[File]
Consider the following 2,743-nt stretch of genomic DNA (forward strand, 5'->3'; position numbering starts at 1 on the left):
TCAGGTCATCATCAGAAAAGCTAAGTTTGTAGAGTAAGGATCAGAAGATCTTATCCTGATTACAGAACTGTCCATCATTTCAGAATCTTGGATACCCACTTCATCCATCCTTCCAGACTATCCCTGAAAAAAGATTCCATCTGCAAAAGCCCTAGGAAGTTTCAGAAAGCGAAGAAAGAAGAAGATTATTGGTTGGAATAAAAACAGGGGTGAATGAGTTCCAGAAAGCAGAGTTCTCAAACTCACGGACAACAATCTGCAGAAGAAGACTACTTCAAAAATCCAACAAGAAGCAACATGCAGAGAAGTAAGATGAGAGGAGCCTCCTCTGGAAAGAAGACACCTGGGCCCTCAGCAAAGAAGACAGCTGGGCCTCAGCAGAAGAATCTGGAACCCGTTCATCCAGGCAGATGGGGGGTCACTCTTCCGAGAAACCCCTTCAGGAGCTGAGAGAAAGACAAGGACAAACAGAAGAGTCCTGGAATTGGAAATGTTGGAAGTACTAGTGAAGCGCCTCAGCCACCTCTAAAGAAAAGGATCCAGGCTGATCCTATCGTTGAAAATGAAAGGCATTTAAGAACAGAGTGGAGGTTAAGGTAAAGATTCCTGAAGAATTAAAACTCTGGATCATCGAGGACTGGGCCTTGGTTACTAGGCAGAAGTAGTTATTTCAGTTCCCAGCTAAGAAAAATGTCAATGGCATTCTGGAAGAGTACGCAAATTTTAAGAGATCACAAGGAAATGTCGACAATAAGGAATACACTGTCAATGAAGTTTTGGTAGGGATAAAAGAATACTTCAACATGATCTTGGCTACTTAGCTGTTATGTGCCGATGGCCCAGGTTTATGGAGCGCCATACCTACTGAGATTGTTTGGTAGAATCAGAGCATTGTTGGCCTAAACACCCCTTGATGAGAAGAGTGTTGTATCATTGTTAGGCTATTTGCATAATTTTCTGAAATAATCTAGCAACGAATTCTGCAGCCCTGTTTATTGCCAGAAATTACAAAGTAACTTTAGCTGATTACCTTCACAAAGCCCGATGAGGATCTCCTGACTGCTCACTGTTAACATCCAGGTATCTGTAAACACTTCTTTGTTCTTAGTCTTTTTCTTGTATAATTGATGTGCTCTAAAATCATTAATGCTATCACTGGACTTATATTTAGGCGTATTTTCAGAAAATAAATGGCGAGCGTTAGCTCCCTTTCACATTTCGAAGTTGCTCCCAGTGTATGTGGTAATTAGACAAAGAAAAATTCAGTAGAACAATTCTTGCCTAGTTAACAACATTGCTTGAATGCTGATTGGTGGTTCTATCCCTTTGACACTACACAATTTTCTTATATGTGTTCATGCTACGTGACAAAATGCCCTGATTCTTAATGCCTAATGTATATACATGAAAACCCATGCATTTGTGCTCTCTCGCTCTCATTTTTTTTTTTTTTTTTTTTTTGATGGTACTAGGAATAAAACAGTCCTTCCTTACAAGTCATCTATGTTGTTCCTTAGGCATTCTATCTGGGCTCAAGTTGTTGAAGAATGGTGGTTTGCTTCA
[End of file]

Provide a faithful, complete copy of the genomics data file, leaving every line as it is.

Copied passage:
Consider the following 2,743-nt stretch of genomic DNA (forward strand, 5'->3'; position numbering starts at 1 on the left):
TCAGGTCATCATCAGAAAAGCTAAGTTTGTAGAGTAAGGATCAGAAGATCTTATCCTGATTACAGAACTGTCCATCATTTCAGAATCTTGGATACCCACTTCATCCATCCTTCCAGACTATCCCTGAAAAAAGATTCCATCTGCAAAAGCCCTAGGAAGTTTCAGAAAGCGAAGAAAGAAGAAGATTATTGGTTGGAATAAAAACAGGGGTGAATGAGTTCCAGAAAGCAGAGTTCTCAAACTCACGGACAACAATCTGCAGAAGAAGACTACTTCAAAAATCCAACAAGAAGCAACATGCAGAGAAGTAAGATGAGAGGAGCCTCCTCTGGAAAGAAGACACCTGGGCCCTCAGCAAAGAAGACAGCTGGGCCTCAGCAGAAGAATCTGGAACCCGTTCATCCAGGCAGATGGGGGGTCACTCTTCCGAGAAACCCCTTCAGGAGCTGAGAGAAAGACAAGGACAAACAGAAGAGTCCTGGAATTGGAAATGTTGGAAGTACTAGTGAAGCGCCTCAGCCACCTCTAAAGAAAAGGATCCAGGCTGATCCTATCGTTGAAAATGAAAGGCATTTAAGAACAGAGTGGAGGTTAAGGTAAAGATTCCTGAAGAATTAAAACTCTGGATCATCGAGGACTGGGCCTTGGTTACTAGGCAGAAGTAGTTATTTCAGTTCCCAGCTAAGAAAAATGTCAATGGCATTCTGGAAGAGTACGCAAATTTTAAGAGATCACAAGGAAATGTCGACAATAAGGAATACACTGTCAATGAAGTTTTGGTAGGGATAAAAGAATACTTCAACATGATCTTGGCTACTTAGCTGTTATGTGCCGATGGCCCAGGTTTATGGAGCGCCATACCTACTGAGATTGTTTGGTAGAATCAGAGCATTGTTGGCCTAAACACCCCTTGATGAGAAGAGTGTTGTATCATTGTTAGGCTATTTGCATAATTTTCTGAAATAATCTAGCAACGAATTCTGCAGCCCTGTTTATTGCCAGAAATTACAAAGTAACTTTAGCTGATTACCTTCACAAAGCCCGATGAGGATCTCCTGACTGCTCACTGTTAACATCCAGGTATCTGTAAACACTTCTTTGTTCTTAGTCTTTTTCTTGTATAATTGATGTGCTCTAAAATCATTAATGCTATCACTGGACTTATATTTAGGCGTATTTTCAGAAAATAAATGGCGAGCGTTAGCTCCCTTTCACATTTCGAAGTTGCTCCCAGTGTATGTGGTAATTAGACAAAGAAAAATTCAGTAGAACAATTCTTGCCTAGTTAACAACATTGCTTGAATGCTGATTGGTGGTTCTATCCCTTTGACACTACACAATTTTCTTATATGTGTTCATGCTACGTGACAAAATGCCCTGATTCTTAATGCCTAATGTATATACATGAAAACCCATGCATTTGTGCTCTCTCGCTCTCATTTTTTTTTTTTTTTTTTTTTTGATGGTACTAGGAATAAAACAGTCCTTCCTTACAAGTCATCTATGTTGTTCCTTAGGCATTCTATCTGGGCTCAAGTTGTTGAAGAATGGTGGTTTGCTTCA